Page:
||ExplicitEpisode 2. The Wages of Fear (1953): Playing Genre, Masculinity, and the Post-War World||Playing Genre, Masculinity, and the Post-War World! In our second episode, we open by discussing what we’ve been watching, how films “stand the test of time,” and the supposed problem with the Hollywood blockbuster. Plus,||4/1/2015||Free||View in iTunes|
||ExplicitEpisode 1. Dirty Harry (1971): The Vigilante, the History, and Beginnings||The Vigilante, the History, and Beginnings! In this inaugural episode of Totally Pretentious, David and Shaun introduce the show and discuss the iconic Dirty Harry (1971), from its influence to its underlying mythologies.||3/2/2015||Free||View in iTunes|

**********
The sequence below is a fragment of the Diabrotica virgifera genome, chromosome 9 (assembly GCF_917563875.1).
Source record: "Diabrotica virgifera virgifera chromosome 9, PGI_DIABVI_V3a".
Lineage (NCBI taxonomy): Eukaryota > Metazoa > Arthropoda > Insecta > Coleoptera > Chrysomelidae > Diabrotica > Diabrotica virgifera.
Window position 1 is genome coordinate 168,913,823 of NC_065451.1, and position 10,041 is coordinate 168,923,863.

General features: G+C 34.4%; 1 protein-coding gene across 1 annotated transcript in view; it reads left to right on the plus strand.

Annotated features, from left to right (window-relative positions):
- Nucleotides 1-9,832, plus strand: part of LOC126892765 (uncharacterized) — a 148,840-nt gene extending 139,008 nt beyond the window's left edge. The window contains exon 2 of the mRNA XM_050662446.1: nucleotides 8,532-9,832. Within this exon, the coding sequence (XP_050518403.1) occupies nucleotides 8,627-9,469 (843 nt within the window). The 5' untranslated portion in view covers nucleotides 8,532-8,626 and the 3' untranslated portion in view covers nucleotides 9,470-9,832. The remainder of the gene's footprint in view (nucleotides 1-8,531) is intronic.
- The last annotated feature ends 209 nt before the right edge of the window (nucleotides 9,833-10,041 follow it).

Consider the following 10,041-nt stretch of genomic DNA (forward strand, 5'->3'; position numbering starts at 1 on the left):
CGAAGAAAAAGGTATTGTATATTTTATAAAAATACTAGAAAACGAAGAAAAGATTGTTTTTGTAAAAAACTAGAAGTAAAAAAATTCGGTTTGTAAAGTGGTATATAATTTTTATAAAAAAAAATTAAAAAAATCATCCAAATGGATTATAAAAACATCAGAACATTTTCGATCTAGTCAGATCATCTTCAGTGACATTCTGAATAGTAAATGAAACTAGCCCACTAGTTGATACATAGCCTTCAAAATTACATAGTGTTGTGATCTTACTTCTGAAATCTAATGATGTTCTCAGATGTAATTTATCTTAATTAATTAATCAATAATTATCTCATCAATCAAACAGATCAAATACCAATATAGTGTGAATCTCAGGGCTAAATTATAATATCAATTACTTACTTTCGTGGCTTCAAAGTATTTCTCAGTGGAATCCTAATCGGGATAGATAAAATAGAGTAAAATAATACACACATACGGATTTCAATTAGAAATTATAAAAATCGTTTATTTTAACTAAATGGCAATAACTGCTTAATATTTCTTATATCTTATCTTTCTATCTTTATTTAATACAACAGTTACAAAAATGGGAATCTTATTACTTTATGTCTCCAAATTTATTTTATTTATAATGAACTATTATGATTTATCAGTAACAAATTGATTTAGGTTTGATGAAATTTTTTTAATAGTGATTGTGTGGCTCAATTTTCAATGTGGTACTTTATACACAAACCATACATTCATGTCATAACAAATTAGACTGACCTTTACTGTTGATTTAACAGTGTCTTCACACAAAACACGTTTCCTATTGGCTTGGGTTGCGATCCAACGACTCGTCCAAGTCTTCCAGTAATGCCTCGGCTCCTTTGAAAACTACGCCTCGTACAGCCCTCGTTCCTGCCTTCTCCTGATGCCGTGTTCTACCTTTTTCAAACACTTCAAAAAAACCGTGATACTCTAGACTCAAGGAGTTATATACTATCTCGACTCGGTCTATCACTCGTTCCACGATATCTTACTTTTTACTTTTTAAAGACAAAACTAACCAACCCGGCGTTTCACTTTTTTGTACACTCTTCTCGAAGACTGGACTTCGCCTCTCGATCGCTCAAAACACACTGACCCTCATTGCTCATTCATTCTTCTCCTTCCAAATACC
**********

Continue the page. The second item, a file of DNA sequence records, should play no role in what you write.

Fun and interesting movie discussions
If like me you are a lover of movies - or let’s say ‘films' to sound a tad pretentious - then this is a podcast that you need to give a listen. Shaun and David make a great team together as they both bring huge passion to the armchair. Their tastes sometimes diverge, which is a good thing, getting to listen to them battle views out for supremacy. David has formal education/experience in film studies to add historical details, film/director comparisons, etc to the conversation. And Shaun has more of a ‘regular person’ perspective that is less academic, but still perceptive. Which I guess then means David a super person, though Shaun is still swell. But anyway, the show is a good mix of humor and seriousness and is ideal for people who’ve seen the films they’re discussing, but also could be used to discover an unseen gem you’ve not heard of.